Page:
How and when will UK’s fuel crisis end?

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A cabinet minister has dismissed reports that the government was planning to draft in the military to ease Britain’s worsening fuel supply crisis.

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Prime Minister Boris Johnson is holding an emergency meeting of ministers on Monday to discuss reportedly putting soldiers on notice to drive tankers to petrol stations to replenish supplies.

The Petrol Retailers Association (PRA), which represents most stations across the country, warned that 50 to 90 percent of member sites had dried up.

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But George Eustice said there are “no plans at the moment” to call in the military.

How did we get to this point and what are the problems?

Government ministers are emphasizing that petrol is not running out in the country and there is sufficient supply.

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Instead, the problem is that there are not enough Heavy Goods Vehicle (HGV) drivers to deliver petrol to stations to meet consumer demand.

These driver shortages, which have been a problem for some time, have been exacerbated by Brexit and the COVID pandemic.

Reports of some stations running low on supplies have prompted people to shop in panic, resulting in further shortages in supplies and pictures of long queues in the forecourt as drivers try to stock up.

The government says there will be enough fuel to move around if people stop panic buying.

Brexit has contributed to the shortage of HGV drivers in the UK, although it is not the only factor.

According to the Office for National Statistics, there were 37,000 EU drivers in the UK in 2019; This number is now around 24,500.

Other countries including Germany are facing problems but the UK is the worst affected country.

After the UK left the EU, Eastern European HGV drivers are struggling to get clearance to work here.

Industry leaders say Britain’s hostile post-Brexit environment and increased bureaucracy are preventing workers from coming to the UK.

What needs to be done to end the crisis and how long is it likely to last?

In short, more HGV drivers need to be hired to help get fuel supplies – and reductions in other sectors of the economy – back to normal levels.

Over the weekend the government announced a temporary visa scheme to make it easier for foreign lorry drivers to come to the UK.

Up to 5,000 visas will be issued to workers for three months until Christmas Eve.

Letters have also been sent to retired drivers, encouraging them to go back to work to bridge the gap.

Some 5,500 poultry workers will also be offered visas amid fears of a turkey shortage at Christmas.

Ministers have also drawn up plans to train 4,000 new HGV drivers in the UK, although the process could take up to 12 weeks.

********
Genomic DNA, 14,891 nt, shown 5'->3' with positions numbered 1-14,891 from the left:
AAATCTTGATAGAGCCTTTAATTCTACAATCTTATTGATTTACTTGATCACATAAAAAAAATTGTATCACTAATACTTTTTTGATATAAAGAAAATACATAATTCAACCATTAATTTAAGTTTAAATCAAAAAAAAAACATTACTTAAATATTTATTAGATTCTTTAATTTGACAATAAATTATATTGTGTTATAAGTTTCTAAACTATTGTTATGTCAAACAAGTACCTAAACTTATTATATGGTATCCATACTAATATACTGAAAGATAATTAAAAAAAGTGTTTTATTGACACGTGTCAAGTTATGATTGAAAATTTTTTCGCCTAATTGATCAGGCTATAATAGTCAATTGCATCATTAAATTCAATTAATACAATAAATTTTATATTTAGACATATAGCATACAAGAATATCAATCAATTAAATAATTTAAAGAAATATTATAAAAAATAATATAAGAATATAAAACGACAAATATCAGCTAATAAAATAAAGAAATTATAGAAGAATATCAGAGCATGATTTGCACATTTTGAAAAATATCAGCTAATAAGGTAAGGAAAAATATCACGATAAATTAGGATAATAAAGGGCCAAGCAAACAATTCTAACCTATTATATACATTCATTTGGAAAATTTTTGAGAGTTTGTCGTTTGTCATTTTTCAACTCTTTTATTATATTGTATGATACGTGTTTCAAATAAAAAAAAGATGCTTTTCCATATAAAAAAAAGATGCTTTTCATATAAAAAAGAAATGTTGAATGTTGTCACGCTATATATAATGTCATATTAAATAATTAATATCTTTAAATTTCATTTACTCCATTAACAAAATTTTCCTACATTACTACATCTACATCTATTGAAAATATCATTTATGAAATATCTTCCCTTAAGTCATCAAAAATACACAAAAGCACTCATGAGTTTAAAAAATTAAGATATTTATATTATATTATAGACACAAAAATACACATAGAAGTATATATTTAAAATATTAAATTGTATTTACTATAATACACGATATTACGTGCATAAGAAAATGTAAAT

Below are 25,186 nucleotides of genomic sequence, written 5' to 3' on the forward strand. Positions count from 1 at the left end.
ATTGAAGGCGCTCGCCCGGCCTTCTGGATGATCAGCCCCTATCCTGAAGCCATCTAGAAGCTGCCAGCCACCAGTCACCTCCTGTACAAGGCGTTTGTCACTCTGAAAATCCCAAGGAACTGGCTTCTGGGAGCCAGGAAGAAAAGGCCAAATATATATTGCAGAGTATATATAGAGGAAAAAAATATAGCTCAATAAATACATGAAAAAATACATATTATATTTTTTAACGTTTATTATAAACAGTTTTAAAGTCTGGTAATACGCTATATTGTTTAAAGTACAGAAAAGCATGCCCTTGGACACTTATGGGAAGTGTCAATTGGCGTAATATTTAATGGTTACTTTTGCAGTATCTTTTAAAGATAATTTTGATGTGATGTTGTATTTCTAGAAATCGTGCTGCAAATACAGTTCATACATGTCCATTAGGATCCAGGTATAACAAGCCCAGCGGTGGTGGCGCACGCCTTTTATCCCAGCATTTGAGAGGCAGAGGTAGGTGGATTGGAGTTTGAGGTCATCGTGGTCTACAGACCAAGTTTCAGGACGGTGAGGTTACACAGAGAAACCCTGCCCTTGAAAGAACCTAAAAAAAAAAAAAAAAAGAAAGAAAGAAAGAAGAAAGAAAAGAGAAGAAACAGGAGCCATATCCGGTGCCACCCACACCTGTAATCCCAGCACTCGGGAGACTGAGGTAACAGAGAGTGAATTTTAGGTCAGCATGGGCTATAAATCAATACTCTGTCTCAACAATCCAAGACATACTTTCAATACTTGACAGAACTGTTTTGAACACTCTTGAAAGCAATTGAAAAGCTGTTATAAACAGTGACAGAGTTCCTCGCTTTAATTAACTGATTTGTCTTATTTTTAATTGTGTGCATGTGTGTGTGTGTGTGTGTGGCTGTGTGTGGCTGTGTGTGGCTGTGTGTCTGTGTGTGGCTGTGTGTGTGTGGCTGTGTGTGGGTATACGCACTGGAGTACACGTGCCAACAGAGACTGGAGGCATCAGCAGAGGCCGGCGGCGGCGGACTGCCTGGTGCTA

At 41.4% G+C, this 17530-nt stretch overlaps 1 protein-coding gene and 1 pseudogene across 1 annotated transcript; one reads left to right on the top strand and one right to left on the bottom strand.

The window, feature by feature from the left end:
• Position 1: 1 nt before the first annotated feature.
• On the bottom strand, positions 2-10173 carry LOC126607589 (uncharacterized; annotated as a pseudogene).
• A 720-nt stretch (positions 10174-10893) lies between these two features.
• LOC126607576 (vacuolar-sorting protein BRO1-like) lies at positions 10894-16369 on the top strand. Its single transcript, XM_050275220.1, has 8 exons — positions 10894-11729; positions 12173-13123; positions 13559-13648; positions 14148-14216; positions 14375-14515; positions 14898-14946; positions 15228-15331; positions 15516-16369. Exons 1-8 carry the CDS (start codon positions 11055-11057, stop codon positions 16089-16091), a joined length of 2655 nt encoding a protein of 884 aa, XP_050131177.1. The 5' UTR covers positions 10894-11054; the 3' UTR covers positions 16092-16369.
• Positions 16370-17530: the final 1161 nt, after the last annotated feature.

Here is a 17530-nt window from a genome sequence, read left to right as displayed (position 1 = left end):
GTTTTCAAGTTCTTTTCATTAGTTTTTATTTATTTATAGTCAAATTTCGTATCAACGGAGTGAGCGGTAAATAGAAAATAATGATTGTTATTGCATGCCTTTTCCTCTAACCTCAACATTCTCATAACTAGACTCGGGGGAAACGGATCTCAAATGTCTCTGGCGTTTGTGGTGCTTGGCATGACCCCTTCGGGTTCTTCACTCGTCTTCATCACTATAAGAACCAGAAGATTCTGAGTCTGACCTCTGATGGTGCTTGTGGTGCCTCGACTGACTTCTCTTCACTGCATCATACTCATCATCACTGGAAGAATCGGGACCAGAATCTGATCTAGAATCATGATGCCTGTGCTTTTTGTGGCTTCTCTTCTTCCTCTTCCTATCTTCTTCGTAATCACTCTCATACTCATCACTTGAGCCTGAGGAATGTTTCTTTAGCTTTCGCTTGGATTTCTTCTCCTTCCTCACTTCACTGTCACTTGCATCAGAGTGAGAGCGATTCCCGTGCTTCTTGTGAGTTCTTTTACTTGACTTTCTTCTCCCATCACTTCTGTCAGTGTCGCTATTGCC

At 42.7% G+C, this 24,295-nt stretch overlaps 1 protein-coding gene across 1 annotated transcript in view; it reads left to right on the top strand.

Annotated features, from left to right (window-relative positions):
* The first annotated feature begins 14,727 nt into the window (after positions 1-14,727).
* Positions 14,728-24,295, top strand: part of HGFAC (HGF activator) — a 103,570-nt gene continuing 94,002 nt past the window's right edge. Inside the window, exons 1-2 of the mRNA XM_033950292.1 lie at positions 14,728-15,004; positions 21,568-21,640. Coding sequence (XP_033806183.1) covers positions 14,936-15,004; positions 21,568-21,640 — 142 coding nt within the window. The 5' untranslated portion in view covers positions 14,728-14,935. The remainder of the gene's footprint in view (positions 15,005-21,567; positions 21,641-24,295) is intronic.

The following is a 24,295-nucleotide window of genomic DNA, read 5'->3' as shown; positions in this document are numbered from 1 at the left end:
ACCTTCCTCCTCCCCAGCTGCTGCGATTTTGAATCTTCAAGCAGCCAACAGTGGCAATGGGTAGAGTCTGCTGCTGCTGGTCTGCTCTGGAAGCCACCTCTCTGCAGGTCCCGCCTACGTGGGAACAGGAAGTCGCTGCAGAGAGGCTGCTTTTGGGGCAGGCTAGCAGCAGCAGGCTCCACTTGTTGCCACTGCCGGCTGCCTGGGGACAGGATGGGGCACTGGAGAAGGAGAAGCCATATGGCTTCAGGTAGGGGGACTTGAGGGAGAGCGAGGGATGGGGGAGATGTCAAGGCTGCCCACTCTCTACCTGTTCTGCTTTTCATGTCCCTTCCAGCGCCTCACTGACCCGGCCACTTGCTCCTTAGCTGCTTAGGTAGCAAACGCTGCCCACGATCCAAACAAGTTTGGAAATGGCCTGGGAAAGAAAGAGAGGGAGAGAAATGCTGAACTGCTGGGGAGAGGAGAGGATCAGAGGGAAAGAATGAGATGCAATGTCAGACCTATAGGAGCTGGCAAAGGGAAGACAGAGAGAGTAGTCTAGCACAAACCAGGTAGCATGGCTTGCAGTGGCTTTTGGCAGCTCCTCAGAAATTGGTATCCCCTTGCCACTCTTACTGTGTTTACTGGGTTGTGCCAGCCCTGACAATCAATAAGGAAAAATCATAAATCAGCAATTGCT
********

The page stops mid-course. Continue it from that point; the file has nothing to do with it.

But Labor Party leader Keir Starmer said the measures were not enough as he hit out at the government’s “total lack of planning”.

Industry leaders have also warned that granting visas and training 4,000 new drivers will not be enough to end the crisis.

Reports suggested that the government was considering drafting in the military to ease the crisis.

The ministers are said to have been considering whether to put soldiers on notice to take the tankers to the forecourt.

The plan has since been rejected by the Environment Secretary, George Eustice.

Brian Maderson of the PRA warned that even if troops were dispatched, they did not have the necessary skills and would not be prepared in time to fix an immediate crisis.

“Training is going on in the background for military personnel,” he told BBC Radio 4. Today program.

“But this is probably limited to transporting the tanker by clear truck from point A to point B. One of the difficulties is loading, and tanker drivers currently load their tanks on gantry at terminals, and then most deliveries. Providing for the courtyard.”

He continued: “This is a skilled job and we will work with the government and industry to see how we can take this forward.”

The government is hoping that the immediate crisis will subside as people will start running out of storage to have supplies of petrol.

As part of a longer-term strategy, in addition to training more drivers, Mr Johnson is calling on firms to raise wages to make lorry driving more attractive.

Paul Mumri of the Road Haulage Association told Granthshala The current crisis comes as “no surprise”.

He says the RHA has been warning the government “for years about the impact of driver shortages on the supply chain.”

He said: “For the past few months we have been working hard on them to work with our industry to tide over the crisis. We welcome plans for temporary visas for foreign truckers to drive UK lorries, but this will only scratch the surface in the short term – we don’t know how effective it will be yet.

“We also need to include HGV drivers in the government shortfall business list to help firms bridge some of the gap. In the long run we need more support around apprenticeships and training to get the next generation of young British truck drivers behind the wheel.

Elisabeth de Jong, Policy Director at Logistics UK Granthshala The introduction of temporary visas by the government is welcomed.

But the question is when will the crisis end.

“How quickly the driver shortage can be resolved depends on how quickly new testing capacity becomes available, how many drivers the Visa scheme attracts and how quickly additional training can be provided,” Ms. De Jong said.

“We are working with the government to make sure these are delivered at speed.”

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Credit: www.independent.co.uk /

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